US tax bill: Democrats attack exemption for college linked to Betsy DeVos
Democrats are attacking a proposed amendment to the Republican tax plan that would carve out an exception to a small Christian college in southern Michigan with ties to education secretary Betsy DeVos.
In a tense exchange with Democrats on the Senate floor, Pennsylvania Republican senator Pat Toomey defended the provision, which would exempt Hillsdale College from an excise tax on universities and colleges with endowments larger than $250,000 per student.
“I do understand that my colleagues on the far left do not have fond opinion of Hillsdale – but I do,” Toomey said. “I actually think it’s a wonderful institution.” He added that the university saves taxpayers a “tremendous amount of money” by refusing federal aid.
“We don’t have a fond opinion of discrimination and of giving a tax provision for just one college that happens to be funded by one of the wealthiest families in America because they happen to be a Republican donor,” senator Jeff Merkley, an Oregon Democrat, shot back.
Hillsdale College is a conservative liberal arts college based in central Michigan that enrolls about 1,400 and focuses its curriculum around “western philosophical and theological inheritance”.
The university boasts high-profile conservative alumni, including DeVos and her brother, Erik Prince, the founder of Blackwater as well as former congressman Chris Chocola, a Republican of Indiana. Chocola succeed Toomey as president of the Club for Growth, a conservative organization focused on cutting taxes.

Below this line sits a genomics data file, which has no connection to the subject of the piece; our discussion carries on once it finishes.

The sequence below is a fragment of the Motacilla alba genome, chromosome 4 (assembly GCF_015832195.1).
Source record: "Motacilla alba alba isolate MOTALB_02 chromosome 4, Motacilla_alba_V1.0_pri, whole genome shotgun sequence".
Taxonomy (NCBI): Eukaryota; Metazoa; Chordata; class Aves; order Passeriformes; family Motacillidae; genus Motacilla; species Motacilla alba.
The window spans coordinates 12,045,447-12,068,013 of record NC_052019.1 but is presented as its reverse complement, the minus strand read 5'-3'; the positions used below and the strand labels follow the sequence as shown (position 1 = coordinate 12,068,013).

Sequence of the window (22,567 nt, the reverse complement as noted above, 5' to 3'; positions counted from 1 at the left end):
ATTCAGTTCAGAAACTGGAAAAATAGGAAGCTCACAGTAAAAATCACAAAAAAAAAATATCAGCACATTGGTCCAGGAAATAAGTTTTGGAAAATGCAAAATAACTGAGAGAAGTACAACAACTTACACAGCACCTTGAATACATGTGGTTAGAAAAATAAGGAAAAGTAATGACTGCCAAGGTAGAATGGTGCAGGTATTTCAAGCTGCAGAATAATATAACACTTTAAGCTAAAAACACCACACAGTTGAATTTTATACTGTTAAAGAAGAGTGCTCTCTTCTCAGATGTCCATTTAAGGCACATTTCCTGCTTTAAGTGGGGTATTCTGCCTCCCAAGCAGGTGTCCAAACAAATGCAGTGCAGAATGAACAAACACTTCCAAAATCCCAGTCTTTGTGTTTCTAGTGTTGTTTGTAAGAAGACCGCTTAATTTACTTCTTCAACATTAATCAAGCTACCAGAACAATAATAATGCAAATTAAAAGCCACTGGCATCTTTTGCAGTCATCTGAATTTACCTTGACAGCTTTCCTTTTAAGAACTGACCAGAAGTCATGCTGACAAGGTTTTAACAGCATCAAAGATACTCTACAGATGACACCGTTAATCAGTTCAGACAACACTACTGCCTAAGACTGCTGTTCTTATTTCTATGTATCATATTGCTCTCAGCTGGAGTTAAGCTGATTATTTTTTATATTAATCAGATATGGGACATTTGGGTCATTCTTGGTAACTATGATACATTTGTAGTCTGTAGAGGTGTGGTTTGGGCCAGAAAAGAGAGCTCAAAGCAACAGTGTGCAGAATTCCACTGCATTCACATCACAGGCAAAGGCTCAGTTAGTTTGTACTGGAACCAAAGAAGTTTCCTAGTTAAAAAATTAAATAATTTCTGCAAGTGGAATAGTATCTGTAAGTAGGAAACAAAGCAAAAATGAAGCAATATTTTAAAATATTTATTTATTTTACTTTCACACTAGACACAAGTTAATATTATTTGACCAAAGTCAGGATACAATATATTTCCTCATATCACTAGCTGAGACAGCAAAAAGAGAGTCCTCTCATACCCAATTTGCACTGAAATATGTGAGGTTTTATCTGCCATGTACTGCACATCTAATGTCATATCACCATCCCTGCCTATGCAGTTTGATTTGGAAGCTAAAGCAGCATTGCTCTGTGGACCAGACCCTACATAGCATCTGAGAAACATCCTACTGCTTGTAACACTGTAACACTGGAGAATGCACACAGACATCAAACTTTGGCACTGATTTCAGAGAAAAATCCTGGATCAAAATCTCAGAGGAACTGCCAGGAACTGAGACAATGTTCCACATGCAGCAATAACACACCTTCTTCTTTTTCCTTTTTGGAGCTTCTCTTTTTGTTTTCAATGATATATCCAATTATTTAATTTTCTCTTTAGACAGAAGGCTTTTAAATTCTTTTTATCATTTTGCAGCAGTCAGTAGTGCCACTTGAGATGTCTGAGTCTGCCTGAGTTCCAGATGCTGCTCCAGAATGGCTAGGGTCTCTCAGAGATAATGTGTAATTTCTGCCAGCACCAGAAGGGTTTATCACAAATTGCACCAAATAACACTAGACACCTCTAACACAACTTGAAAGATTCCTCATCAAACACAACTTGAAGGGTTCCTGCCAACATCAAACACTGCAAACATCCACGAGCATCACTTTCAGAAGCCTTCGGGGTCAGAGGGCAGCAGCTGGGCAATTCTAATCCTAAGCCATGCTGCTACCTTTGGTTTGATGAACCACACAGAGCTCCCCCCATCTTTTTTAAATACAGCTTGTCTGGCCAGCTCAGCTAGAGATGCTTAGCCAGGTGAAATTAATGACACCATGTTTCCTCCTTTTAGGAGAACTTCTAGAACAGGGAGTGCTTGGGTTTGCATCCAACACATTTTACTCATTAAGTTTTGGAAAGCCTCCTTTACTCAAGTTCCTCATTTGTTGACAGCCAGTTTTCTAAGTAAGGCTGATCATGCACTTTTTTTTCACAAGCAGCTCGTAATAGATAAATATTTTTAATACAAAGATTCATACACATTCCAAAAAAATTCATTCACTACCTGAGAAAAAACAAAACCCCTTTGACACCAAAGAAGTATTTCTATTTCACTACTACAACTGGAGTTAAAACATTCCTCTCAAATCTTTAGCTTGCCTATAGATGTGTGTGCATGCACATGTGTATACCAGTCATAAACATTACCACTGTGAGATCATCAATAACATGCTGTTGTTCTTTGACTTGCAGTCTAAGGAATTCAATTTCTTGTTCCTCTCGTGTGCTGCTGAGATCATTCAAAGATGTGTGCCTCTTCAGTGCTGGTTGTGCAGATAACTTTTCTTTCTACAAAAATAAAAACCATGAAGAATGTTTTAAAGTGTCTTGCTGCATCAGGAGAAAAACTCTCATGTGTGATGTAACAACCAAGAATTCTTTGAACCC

In a sustained back-and-forth, Toomey argued that any university could benefit from the amendment if it refused federal aid.
“A college that chooses to not put that imposition on federal taxpayers ought to be able to be exempt from this tax,” Toomey told the Democrats. “It would be available to any college that makes that choice.”
“I can’t find anybody else in America who benefits from this particular provision. That doesn’t strike me as right,” Senator Ron Wyden, a Democrat of Oregon, retorted. “There are so many deserving schools in Oregon and Pennsylvania and elsewhere who don’t get this special treatment.”
The Democrats said that only Hillsdale appeared to be the only college that had an endowment large enough that refused federal student aid. Democrats have accused the school of refusing government aid to avoid complying with federal regulations preventing discrimination based on sexual orientation.
Michigan Democrat senator Claire McCaskill scoffed: “This is a very limited provision written for a very special person.”
Chuck Schumer, the Senate minority leader, called the Hillsdale exemption a “metaphor” for the Republican tax plan.
“A single wealthy college, the pet project of a billionaire campaign contributor to the Republican party exempted by a [senator] who fought to get rid of earmarks,” Schumer said. “This unfortunately is the metaphor for this bill and how high the stench is rising in this chamber as we debate the bill tonight.”
Republicans have proposed a 1.4% tax on endowments of $250,000 or more per student as part of their sweeping, $1.4tn tax plan. Hillsdale has an endowment of $548 million, which breaks down to roughly more than $350,000 per student. The student newspaper recently calculated that the tax would cost the school $700,000.
Toomey’s provision is expected to be added to the tax plan as part of last-minute changes to the legislation ahead of a vote late Friday evening.
via Guardian U.S. http://bit.ly/2szDb9W
December 1, 2017 at 08:15PM